When dancers are encouraged to shed this initial regimented impression of the creative process and are invited to explore movement, detail can be just as clear but with potentially more meaning. Even when working in a line-concentrated medium (say, jazz or ballet), the approach to the movement and the nuance found within is what brings the choreography to life. Sometimes we need to momentarily leave behind what we’ve been taught and focus on what we can create, even if it defies our personal definitions of dance. Then, if needed, we can marry these two concepts and find brilliance in what may ordinarily be ordinary dance. In my view, this is the source of artistry.

This is precisely why I feel improvisation should be used in all kinds of dance classes, especially dance technique classes offered through private studios and in public schools. If not allowed to ‘create’ movement, it is difficult for budding dancers to claim movement as their own and can be more difficult for audiences to connect with them as performers beyond the admiration of physical skill. Dance is an incredible physical discipline that can feature athleticism but we need a distinction between sport and dance. This is expression and communication. How can we cultivate new voices if never allowing these young artists to figuratively clear their throats?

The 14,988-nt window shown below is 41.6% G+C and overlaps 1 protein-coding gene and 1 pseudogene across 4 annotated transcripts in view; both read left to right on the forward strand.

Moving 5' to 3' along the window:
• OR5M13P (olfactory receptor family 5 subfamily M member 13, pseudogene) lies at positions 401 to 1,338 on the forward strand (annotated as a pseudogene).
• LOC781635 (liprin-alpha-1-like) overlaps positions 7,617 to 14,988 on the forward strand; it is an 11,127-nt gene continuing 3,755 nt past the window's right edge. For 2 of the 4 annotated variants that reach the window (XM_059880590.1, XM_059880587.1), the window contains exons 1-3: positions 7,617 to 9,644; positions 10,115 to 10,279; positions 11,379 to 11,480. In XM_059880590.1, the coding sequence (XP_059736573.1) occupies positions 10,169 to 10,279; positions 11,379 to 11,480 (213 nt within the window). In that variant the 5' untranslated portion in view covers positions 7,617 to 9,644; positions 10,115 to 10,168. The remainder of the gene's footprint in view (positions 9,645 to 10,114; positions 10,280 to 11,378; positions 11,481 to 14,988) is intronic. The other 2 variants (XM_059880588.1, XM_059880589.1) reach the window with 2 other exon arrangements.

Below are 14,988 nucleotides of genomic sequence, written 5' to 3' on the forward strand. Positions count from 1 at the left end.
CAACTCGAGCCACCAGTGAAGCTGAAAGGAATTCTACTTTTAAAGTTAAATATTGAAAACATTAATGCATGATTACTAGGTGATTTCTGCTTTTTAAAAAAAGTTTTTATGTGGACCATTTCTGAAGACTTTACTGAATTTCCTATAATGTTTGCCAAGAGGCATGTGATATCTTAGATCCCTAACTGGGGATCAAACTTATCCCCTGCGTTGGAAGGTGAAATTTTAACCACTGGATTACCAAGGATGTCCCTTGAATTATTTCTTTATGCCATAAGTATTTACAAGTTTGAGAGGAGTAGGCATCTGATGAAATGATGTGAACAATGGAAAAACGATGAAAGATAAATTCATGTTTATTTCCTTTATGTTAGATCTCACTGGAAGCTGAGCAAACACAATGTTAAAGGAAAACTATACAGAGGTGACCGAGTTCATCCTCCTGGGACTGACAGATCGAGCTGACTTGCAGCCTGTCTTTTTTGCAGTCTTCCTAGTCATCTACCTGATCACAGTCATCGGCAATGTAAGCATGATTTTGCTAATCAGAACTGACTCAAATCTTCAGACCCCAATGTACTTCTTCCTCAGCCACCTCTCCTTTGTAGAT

As educators, we need young dancers to understand how their bodies work. I think it is a shame that by the time they get to college, a dancer may be able to whip off multiple pirouettes but cannot balance on one leg. They may expend way more energy than should be required because they have no sense of true placement and need to adjust position before entering a movement. They’ve been taught to imitate and not re-create.

As I have said before, I like to work conceptually first and physically second yet that hasn’t always been the case. As I develop as an educator, I embrace the abstract and move to fill in the detail. We need to shift weight before we may dance.

My life is full of the abstract and preparation for detail as we expect our second child to arrive this April. As she moves and rolls, bumps and delivers quick jabs to my ribs, she moves from an abstract idea of “having a girl” to distinct ideas of what her personality may be like. I feel our identities taking shape. I am eager to share with her our family history, in creativity and detail. She’s our little bird and she’s a work in progress. Though, aren’t we all?

An experiment in pen and ink by Hazel M. Vaughan

A Love Clear and Simple